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Excerpt from Oral History Interview with Kathrine Robinson Everett, January 21, 1986. Interview C-0006. Southern Oral History Program Collection (#4007) See Entire Interview >>

Education trains Everett for women's movement

Everett's college education, which seems to have been at the State Normal and Industrial School (now UNC Greensboro), trained her for the women's movement, she believes, and shaped her belief that qualified women should not be excluded from the workplace because of their sex.

Citing this Excerpt

Oral History Interview with Kathrine Robinson Everett, January 21, 1986. Interview C-0006. Southern Oral History Program Collection (#4007) in the Southern Oral History Program Collection, Southern Historical Collection, Wilson Library, University of North Carolina at Chapel Hill.

Full Text of the Excerpt

PAMELA DEAN:
Tell me a little about your training for suffrage.
KATHRINE ROBINSON EVERETT:
You ask a little bit about my training for suffrage. I had gotten very good training in woman's suffrage at the college, the woman's college. We had had debates and we had had mock conventions. I remember, several of us represented one of the candidates. It happened that I drew Debs, so my part was to try and argue for Debs, who I didn't believe in nevertheless.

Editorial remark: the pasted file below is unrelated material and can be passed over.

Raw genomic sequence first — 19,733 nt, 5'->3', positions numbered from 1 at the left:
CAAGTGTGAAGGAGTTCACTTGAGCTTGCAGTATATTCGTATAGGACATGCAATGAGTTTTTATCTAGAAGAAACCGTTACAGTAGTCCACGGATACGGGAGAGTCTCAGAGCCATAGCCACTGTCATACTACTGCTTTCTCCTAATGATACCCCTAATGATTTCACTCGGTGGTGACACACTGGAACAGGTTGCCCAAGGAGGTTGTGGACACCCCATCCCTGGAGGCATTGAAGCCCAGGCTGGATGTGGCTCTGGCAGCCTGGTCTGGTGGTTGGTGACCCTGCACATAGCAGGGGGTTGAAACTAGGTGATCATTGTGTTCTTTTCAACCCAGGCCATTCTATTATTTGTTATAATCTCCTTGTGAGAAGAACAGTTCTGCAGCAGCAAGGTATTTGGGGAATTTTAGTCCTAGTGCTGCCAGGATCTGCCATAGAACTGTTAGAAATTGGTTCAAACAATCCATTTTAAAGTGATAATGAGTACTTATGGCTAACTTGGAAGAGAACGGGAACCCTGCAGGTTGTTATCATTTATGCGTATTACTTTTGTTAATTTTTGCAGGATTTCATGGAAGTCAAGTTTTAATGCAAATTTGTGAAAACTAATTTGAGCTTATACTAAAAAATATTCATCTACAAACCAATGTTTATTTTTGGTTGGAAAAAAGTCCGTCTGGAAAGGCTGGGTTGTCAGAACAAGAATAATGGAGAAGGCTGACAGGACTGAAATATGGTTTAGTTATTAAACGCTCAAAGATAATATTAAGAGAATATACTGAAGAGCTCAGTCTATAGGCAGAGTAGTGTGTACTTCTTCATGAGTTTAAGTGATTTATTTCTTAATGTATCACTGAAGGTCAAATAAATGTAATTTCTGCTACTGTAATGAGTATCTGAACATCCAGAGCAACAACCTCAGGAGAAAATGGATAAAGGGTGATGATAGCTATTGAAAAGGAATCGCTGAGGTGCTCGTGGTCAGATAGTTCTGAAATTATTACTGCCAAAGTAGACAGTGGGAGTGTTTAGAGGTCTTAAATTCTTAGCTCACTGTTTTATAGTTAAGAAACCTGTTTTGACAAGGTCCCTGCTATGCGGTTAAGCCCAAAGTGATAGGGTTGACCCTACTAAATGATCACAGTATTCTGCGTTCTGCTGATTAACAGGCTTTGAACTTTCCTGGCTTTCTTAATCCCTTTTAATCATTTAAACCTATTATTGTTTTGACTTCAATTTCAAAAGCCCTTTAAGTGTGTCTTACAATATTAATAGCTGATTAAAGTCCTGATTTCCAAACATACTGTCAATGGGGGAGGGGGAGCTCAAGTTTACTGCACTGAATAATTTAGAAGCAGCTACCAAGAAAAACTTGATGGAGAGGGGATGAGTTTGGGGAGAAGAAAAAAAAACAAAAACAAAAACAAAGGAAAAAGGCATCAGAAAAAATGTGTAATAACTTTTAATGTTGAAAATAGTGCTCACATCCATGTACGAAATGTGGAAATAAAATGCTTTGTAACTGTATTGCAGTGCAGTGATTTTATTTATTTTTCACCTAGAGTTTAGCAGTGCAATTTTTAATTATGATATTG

PAMELA DEAN:
This was Eugene Debs?
KATHRINE ROBINSON EVERETT:
So the woman's college was excellent training for women in politics. Gladys Tillett was in the class just after mine. She was a sophomore when I was a freshman. Gladys was quite active in North Carolina and, you remember, was given a national position because of her work for the Democratic party. There were a number of women, I think all of us tried to work out. I do feel this-probably which may not be entirely in line with what many women say-I don't believe that a woman ought to be given a job just because she is a woman. I feel unless she is qualified she doesn't help the cause a bit in taking a position that she isn't qualified to hold. This means in a choice between an able man and a woman who is just trying to get the job because she is a woman. I don't think she ought to be given the job because I think there are plenty of capable women that could do it. But I do feel like there is no reason either in law or in common sense in disqualifying a capable woman. That she should have an equal chance. That is my position. I worked for them.
PAMELA DEAN:
For the suffrage?
KATHRINE ROBINSON EVERETT:
For woman suffrage and for the capable woman being chosen.